Who wouldn't, when you get an opportunity to pet a rose-haired tarantula named Snuggles, guide walking sticks "strolling" on your arm, or cradle a Madagascar hissing cockroach? Or marvel at the display of Platypsyllus castoris, an ectoparasite of beavers?
That's what awaited the 2000 visitors at the Bohart Museum of Entomology during the 104th annual UC Davis Picnic Day last Saturday, April 18.
Although the theme of the campuswide Picnic Day spanned "Where the Sun Shines," Bohart Museum officials focused on "Where the Sun Doesn't Shine." They highlighted nocturnal insects, cave-dwelling insects, and parasites, including a beetle, Platypsyllus castoris, found on the south end of a beaver.
Lynn Kimsey, director of the Bohart and professor of entomology at UC Davis, kept busy answering questions about the beaver display--a pelt, and a graphic of the beetle.
As Bohart Museum associate and undergraduate entomology student Wade Spencer said: "These beetles look like they are to fleas what halibut are to other fishes. Instead of the lateral compression fleas exhibit, Platyspyllus castoris are dorso-ventrally flattened, which only adds to their alien appearance. Their unique feeding and lodging preferences have given us so many good laughs, we wanted to make them the star of this year's picnic day event at the Bohart."
Entomologist Jeff Smith, who curates the butterfly and moth collection at the Bohart, kept busy encouraging visitors to get acquainted with Snuggles. They held him, petted him and photographed him. Little Teddy Owens, 2 of Davis, held by his mother, Dina, high-fived Snuggles.
Another display featured scorpions: graduate student Charlotte Herbert shone a black light on them to illustrate how they glow in the dark. All scorpions fluoresce in ultraviolet light.
Visitors also learned about bees in a display featuring sweat bees, leaf-cutting bees, mason bees, bumble bees, honey bees, sunflower bees, and carpenter bees, as well as Andrena and Melissodes anthophora.
The Bohart Museum houses a global collection of nearly eight million specimens. It is the home of the seventh largest insect collection in North America, and the California Insect Survey, a storehouse of the insect biodiversity. Special attractions include a “live” petting zoo, featuring Madagascar hissing cockroaches, walking sticks, praying mantids and tarantulas. The museum's gift shop, open year around, offers T-shirts, sweatshirts, books, jewelry, posters, insect-collecting equipment and insect-themed candy.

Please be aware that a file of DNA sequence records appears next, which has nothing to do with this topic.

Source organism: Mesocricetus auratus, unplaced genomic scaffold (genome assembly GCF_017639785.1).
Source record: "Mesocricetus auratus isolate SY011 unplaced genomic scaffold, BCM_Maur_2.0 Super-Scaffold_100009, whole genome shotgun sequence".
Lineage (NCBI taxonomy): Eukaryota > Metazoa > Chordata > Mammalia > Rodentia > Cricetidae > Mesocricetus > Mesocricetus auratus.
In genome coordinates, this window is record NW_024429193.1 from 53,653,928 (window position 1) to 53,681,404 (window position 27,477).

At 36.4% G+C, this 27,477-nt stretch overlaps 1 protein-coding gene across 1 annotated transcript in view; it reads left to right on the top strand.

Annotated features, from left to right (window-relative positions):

The Bohart Museum is open to the public from 9 a.m. to noon and 1 to 5 p.m. Mondays through Thursdays. It is closed to the public on Fridays, Saturdays and Sundays and on major holidays. Admission is free.
More information on the Bohart Museum is available by contacting (530) 752-0493 or emailing firstname.lastname@example.org or Tabatha Yang at email@example.com.
Author - Communications specialist
Entomologist and Bohart associate Jeff Smith introduces a crowd to Snuggles, a rose-haired tarantula. (Photo by Kathy Keatley Garvey)
Two-year-old Teddy Owens of Davis, held by his mother, Dina Owens, high-fives Snuggles, the rose-haired tarantula, held by entomologist and Bohart associate Jeff Smith. (Photo by Kathy Keatley Garvey)
Bohart associate Jeff Smith shows Snuggles, a rose-haired tarantula, to inquiring youngsters. (Photo by Kathy Keatley Garvey)
Quite a handful! Visitors at the Bohart Museum of Entomology's open house on Picnic Day watch Snuggles, a rose-haired tarantula. (Photo by Kathy Keatley Garvey)
Visitors check out the beaver/beetle display at the Bohart Museum of Entomology. In the foreground is Lynn Kimsey, museum director and UC Davis professor. At far left is undergraduate student Ivana Satre. (Photo by Kathy Keatley Garvey)
Bohart Museum director Lynn Kimsey smiles at the reaction of visitors to the beaver/beetle display. (Photo by Kathy Keatley Garvey)
UC Davis entomology doctoral candidate Charlotte Herbert shows youngsters how scorpions fluoresce under ultraviolet light. (Photo by Kathy Keatley Garvey)
The bee display encompassed honey bees, bumble bees, sweat bees, sunflower bees and more. (Photo by Kathy Keatley Garvey)